Where do I even begin with Julien Alaphilippe? He is the most entertaining man in cycling, he is never anonymous in any race he enters and now in Rainbow every performance will be under a microscope. The world champion won the jersey in dominating fashion and deserved to don the famous rainbow jersey. His first race in the colours of the champion of world cycling, marred by controversy. Welcome to the world of Julien Alaphilippe.
Who needs Liege-Bastogne-Liege anyway?
He began his tenure at cycling’s oldest monument race, Liege-Bastogne-Liege and for good reason was one of the pre-race favourites. Coming into the final kilometre, he was alongside other favourite, Marc Hirschi, Tadej Pogacar and Primoz Roglic and although the others are incredible riders, Loulou is the best ‘sprinter’ in that company.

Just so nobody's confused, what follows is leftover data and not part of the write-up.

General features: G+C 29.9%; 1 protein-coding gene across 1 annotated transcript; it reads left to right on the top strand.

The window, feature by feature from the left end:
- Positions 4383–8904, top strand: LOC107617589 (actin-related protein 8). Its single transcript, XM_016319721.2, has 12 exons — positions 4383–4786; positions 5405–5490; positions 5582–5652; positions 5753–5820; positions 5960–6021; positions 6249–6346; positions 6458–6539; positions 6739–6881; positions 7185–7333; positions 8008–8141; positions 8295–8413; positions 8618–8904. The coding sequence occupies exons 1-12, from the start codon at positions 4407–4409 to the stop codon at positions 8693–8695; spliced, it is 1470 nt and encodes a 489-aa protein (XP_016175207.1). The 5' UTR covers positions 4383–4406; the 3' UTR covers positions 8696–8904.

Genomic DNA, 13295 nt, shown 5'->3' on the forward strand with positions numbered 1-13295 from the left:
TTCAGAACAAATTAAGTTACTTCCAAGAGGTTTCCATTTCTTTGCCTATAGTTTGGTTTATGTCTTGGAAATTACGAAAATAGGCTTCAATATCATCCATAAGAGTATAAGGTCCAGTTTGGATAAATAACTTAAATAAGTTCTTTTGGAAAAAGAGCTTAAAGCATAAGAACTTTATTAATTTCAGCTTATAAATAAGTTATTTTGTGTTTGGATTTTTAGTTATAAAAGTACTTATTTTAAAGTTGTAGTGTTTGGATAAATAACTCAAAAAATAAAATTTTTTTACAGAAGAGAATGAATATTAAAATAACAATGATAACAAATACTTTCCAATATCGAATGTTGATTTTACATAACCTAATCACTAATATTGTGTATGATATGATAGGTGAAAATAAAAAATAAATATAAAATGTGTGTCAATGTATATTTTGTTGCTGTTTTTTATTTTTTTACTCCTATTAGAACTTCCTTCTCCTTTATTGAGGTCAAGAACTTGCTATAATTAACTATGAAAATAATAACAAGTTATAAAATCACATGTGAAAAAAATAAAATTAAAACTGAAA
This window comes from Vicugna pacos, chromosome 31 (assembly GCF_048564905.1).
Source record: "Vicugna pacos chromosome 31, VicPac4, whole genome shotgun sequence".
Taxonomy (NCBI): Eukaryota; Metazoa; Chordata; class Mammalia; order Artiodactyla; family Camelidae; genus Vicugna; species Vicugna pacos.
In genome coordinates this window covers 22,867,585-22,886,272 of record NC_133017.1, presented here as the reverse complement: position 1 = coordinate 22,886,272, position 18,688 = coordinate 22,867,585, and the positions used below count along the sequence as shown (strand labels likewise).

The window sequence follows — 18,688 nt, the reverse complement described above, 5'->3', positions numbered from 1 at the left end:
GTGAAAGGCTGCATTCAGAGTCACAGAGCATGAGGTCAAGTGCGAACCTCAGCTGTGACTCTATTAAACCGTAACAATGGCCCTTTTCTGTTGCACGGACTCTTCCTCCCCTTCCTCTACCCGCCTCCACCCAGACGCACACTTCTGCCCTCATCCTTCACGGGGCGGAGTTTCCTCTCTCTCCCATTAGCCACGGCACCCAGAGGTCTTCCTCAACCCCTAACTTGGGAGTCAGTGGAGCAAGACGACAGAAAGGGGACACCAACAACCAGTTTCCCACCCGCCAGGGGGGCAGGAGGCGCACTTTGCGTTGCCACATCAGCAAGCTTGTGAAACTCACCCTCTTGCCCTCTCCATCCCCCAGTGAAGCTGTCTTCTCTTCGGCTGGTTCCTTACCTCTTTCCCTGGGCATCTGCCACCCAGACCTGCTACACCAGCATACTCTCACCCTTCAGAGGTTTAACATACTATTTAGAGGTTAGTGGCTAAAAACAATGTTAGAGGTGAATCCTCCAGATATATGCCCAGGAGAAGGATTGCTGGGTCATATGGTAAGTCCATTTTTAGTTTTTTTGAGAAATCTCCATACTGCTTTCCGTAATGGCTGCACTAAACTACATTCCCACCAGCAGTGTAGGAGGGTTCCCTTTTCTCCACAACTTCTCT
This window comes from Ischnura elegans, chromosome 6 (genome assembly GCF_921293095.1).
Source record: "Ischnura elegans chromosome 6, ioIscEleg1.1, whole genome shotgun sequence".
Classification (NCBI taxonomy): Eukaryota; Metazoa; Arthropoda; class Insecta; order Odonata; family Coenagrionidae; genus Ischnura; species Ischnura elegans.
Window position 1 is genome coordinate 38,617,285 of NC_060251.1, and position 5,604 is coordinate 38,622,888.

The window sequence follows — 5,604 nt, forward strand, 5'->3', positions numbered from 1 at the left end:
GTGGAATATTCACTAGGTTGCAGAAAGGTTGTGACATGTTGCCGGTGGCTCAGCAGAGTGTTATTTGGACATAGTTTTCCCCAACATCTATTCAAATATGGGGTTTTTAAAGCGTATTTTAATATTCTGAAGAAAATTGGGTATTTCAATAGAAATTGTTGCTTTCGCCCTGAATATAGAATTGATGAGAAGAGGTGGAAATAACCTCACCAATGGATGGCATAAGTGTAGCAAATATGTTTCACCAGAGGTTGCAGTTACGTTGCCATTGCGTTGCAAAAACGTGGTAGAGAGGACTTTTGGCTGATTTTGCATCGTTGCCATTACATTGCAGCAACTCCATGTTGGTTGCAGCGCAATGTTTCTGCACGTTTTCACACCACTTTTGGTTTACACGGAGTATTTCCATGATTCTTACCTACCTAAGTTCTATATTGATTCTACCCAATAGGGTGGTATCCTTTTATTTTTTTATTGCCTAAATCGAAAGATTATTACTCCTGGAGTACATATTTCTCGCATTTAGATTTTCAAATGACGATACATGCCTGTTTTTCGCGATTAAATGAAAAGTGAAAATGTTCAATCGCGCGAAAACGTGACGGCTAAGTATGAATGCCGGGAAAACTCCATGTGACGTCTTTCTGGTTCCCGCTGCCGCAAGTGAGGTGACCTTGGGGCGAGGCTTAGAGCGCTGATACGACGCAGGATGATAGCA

The sprint began with Alaphilippe on the front, however Hirschi was surging forward and it looked like he may add this race to last week’s Fleche Wallonne classics victory. At this point Alaphilippe, whether accidently or on purpose, blocked the sprint of Hirschi and Pogacar, celebrating a great victory as he did. Unbeknownst to him, in his adulation of himself, he actually crossed the line in second with Primoz Roglic taking victory whilst Alaphilippe raised his hands congratulating himself. He would then be relegated to 5th place after the race commissars adjudged him to have blocked the other two riders in final sprint.
So, begins Alaphilippe’s stint in the famed Rainbow jersey and to say he is off to a bad start is an understatement, what is next for him now?